Barack Obama, the US president, has visited the tornado-devastated southern state of Alabama where more than 300 people have been killed in days of storms.
Obama toured the city of Tuscaloosa on Friday, visiting neighbourhoods where trees had been uprooted and houses destroyed and told local residents: "We're going to make sure you're not forgotten."
"We just took a tour and I've got to say, I've never seen devastation like this," said Obama during his Alabama visit. "We were just talking to some residents who were lucky enough to escape alive but have lost everything."
Earlier, Obama received an update on the disaster from Janet Napolitano, the homeland security chief, and other officials as people in seven affected states come to terms with scenes of utter devastation.
Becoming the deadliest storms in the US since Hurricane Katrina in 2005, the violent weather has left thousands of people homeless and millions more without electricity.
Obama has declared a state of emergency in Alabama, the hardest-hit state. He also vowed to mobilise the federal government's resources to help the storms-ravaged region.
"While we may not know the extent of the damage for days, we will continue to monitor these severe storms across the country and stand ready to continue to help the people of Alabama and all citizens affected by these storms," Obama said in a statement.
The president's action makes federal funding available to affected individuals in storm-ravaged areas.
Assistance can include grants for temporary housing and home repairs, low-cost loans to cover uninsured property losses, and other programmes to help individuals and business owners recover from the effects of the disaster.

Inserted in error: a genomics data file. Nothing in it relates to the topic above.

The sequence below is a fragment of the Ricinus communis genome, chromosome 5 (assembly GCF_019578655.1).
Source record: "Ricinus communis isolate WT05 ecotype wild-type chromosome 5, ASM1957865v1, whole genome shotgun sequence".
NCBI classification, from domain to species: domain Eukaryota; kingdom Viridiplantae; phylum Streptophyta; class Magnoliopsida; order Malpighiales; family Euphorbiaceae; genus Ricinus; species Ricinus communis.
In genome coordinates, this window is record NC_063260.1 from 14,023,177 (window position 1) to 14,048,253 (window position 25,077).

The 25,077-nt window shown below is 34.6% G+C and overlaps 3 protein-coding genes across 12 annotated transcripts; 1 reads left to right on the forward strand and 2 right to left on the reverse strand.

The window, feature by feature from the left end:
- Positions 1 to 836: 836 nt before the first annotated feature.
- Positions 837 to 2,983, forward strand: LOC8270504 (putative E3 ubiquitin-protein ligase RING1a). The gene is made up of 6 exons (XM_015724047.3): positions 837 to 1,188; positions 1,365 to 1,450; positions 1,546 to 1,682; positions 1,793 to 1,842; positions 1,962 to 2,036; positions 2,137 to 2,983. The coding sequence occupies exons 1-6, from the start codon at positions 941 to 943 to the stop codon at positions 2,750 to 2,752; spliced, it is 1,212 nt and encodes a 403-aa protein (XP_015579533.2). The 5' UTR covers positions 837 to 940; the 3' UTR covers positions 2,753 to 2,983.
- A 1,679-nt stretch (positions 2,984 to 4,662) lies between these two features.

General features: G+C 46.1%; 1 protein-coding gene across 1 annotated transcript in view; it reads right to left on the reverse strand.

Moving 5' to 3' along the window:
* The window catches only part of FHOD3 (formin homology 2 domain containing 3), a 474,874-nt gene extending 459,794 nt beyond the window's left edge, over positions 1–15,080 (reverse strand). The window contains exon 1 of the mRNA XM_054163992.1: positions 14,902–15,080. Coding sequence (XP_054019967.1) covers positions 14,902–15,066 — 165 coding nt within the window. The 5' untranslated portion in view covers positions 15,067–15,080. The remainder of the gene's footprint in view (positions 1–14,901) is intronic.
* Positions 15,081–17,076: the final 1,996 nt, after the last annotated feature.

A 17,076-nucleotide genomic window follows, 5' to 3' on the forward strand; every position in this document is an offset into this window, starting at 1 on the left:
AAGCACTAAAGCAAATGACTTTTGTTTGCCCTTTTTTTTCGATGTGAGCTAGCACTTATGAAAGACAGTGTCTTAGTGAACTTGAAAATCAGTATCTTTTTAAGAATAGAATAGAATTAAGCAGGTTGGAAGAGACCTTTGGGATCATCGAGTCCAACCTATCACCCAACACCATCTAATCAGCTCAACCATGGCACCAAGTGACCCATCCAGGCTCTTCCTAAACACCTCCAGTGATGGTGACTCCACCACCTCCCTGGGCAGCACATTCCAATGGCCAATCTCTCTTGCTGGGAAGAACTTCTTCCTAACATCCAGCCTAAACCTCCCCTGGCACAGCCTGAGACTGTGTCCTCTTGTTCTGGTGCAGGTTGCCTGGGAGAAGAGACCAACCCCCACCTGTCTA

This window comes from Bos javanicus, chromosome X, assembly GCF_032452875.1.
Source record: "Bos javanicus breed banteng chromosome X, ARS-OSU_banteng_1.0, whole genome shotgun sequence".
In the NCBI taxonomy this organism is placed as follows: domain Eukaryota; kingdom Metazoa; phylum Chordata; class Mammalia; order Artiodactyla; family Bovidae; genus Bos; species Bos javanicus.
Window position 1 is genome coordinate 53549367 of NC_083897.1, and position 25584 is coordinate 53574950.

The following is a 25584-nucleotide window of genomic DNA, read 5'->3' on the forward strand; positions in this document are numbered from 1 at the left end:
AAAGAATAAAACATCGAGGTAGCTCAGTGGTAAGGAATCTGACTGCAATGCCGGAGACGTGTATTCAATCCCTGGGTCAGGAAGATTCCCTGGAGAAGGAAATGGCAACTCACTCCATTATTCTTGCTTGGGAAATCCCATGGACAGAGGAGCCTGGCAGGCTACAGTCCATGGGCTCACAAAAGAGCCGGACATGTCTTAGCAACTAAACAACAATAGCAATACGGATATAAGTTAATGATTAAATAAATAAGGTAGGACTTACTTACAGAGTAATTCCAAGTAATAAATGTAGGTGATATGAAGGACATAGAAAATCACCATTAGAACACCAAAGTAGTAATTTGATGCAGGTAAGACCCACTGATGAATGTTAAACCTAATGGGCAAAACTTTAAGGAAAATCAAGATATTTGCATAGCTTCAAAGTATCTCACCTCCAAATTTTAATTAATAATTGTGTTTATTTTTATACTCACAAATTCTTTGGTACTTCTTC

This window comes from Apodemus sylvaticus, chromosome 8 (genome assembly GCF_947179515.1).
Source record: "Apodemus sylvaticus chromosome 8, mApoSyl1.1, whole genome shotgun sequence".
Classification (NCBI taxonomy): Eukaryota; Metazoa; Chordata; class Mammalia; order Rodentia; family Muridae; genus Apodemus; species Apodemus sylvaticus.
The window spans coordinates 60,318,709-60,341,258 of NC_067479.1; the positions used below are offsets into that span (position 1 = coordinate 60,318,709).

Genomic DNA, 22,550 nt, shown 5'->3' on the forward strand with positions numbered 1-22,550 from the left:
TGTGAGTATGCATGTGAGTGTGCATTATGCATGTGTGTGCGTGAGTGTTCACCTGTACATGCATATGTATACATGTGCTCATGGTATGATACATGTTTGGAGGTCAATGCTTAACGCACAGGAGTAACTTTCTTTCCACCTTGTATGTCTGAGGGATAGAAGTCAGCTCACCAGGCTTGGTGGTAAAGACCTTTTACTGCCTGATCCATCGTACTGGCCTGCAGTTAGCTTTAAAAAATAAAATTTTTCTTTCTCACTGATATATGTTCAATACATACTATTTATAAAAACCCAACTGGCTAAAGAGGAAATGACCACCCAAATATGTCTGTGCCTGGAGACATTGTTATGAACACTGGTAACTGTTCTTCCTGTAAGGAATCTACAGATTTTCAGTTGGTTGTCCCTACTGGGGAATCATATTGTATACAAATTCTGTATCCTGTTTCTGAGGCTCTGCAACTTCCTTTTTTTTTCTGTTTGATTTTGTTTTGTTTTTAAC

More than 131 people have been killed in Alabama alone and Robert Bentley, the state governor, has described "massive destruction of property".
"We expect [the death toll] to rise," Bentley said, adding that six million people were still without power.
The clusters of powerful tornadoes - more than 160 in total - combined with storms cut a swathe of destruction heading from west to east over several days.
In preliminary estimates, other state officials reported 32 killed in Mississippi, 30 in Tennessee, 11 in Arkansas, 14 in Georgia, eight in Virginia and two in Louisiana.
Some of the worst devastation occurred on Wednesday, when a 1.6km-wide tornado slammed into Tuscaloosa, home to 95,000 people, killing at least 37 people including some students.
Tornadoes are a regular feature of life in the US South and Midwest, but they are rarely so devastating.
Al Jazeera's John Terrett, reporting from Birmingham, Alabama, said that electricity and water had been cut off and the city was a scene of devastation.
Adrienne Veilleux, Accuweather meteorologist, told Al Jazeera: "Severe weather season in the United States does generally run from April until June, so it's not unusual to see strong thunderstorms.
"However, the number of thunderstorm reports with hail, the damaging winds and even tornadoes, is a bit unusual."
Floods were a big concern throughout the storm-hit area, where rain compounded with melted snow caused rising rivers and saturated soils.
The storms forced the Tennessee Valley Authority to close three nuclear power plants in Alabama and knocked out 11 high voltage power lines.
Violent weather has pummelled much of the US South this month. Two weeks ago, at least 47 people died as storms tore a wide path from Oklahoma to North Carolina.
"This year has been quite bad already. We have already seen over 700 reports just within the month of April, and this is actually record breaking," Veilleux added.